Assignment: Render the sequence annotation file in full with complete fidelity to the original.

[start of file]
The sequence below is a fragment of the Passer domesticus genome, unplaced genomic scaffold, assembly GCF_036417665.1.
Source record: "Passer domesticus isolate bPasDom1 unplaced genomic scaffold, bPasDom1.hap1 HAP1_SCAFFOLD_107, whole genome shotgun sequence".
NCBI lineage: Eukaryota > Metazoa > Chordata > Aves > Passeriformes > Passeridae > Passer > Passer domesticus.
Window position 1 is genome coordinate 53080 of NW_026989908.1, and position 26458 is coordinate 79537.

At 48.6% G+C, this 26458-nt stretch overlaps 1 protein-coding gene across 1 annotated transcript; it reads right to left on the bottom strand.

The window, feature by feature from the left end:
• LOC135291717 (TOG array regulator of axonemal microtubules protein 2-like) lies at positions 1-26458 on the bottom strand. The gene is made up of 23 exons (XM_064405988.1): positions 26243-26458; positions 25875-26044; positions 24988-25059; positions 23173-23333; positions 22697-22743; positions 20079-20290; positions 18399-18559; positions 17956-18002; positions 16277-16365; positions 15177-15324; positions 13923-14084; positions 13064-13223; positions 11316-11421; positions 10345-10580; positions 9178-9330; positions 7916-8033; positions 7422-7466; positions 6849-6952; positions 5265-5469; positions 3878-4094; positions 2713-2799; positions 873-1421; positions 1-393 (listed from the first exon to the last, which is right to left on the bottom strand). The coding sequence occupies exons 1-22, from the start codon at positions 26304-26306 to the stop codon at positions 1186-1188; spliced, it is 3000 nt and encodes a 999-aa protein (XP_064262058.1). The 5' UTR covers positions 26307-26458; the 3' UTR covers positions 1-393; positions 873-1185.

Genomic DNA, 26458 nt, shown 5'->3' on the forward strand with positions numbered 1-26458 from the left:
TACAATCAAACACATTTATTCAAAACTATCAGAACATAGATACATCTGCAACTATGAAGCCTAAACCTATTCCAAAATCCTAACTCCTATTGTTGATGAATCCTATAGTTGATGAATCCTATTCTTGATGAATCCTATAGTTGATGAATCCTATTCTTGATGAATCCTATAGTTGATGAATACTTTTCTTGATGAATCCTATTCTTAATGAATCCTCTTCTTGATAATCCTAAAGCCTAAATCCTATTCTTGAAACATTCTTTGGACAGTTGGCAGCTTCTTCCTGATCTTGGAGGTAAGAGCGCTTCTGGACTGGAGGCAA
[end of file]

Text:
The sequence below is a fragment of the Passer domesticus genome, unplaced genomic scaffold, assembly GCF_036417665.1.
Source record: "Passer domesticus isolate bPasDom1 unplaced genomic scaffold, bPasDom1.hap1 HAP1_SCAFFOLD_107, whole genome shotgun sequence".
NCBI lineage: Eukaryota > Metazoa > Chordata > Aves > Passeriformes > Passeridae > Passer > Passer domesticus.
Window position 1 is genome coordinate 53080 of NW_026989908.1, and position 26458 is coordinate 79537.

At 48.6% G+C, this 26458-nt stretch overlaps 1 protein-coding gene across 1 annotated transcript; it reads right to left on the bottom strand.

The window, feature by feature from the left end:
• LOC135291717 (TOG array regulator of axonemal microtubules protein 2-like) lies at positions 1-26458 on the bottom strand. The gene is made up of 23 exons (XM_064405988.1): positions 26243-26458; positions 25875-26044; positions 24988-25059; positions 23173-23333; positions 22697-22743; positions 20079-20290; positions 18399-18559; positions 17956-18002; positions 16277-16365; positions 15177-15324; positions 13923-14084; positions 13064-13223; positions 11316-11421; positions 10345-10580; positions 9178-9330; positions 7916-8033; positions 7422-7466; positions 6849-6952; positions 5265-5469; positions 3878-4094; positions 2713-2799; positions 873-1421; positions 1-393 (listed from the first exon to the last, which is right to left on the bottom strand). The coding sequence occupies exons 1-22, from the start codon at positions 26304-26306 to the stop codon at positions 1186-1188; spliced, it is 3000 nt and encodes a 999-aa protein (XP_064262058.1). The 5' UTR covers positions 26307-26458; the 3' UTR covers positions 1-393; positions 873-1185.

Genomic DNA, 26458 nt, shown 5'->3' on the forward strand with positions numbered 1-26458 from the left:
TACAATCAAACACATTTATTCAAAACTATCAGAACATAGATACATCTGCAACTATGAAGCCTAAACCTATTCCAAAATCCTAACTCCTATTGTTGATGAATCCTATAGTTGATGAATCCTATTCTTGATGAATCCTATAGTTGATGAATCCTATTCTTGATGAATCCTATAGTTGATGAATACTTTTCTTGATGAATCCTATTCTTAATGAATCCTCTTCTTGATAATCCTAAAGCCTAAATCCTATTCTTGAAACATTCTTTGGACAGTTGGCAGCTTCTTCCTGATCTTGGAGGTAAGAGCGCTTCTGGACTGGAGGCAA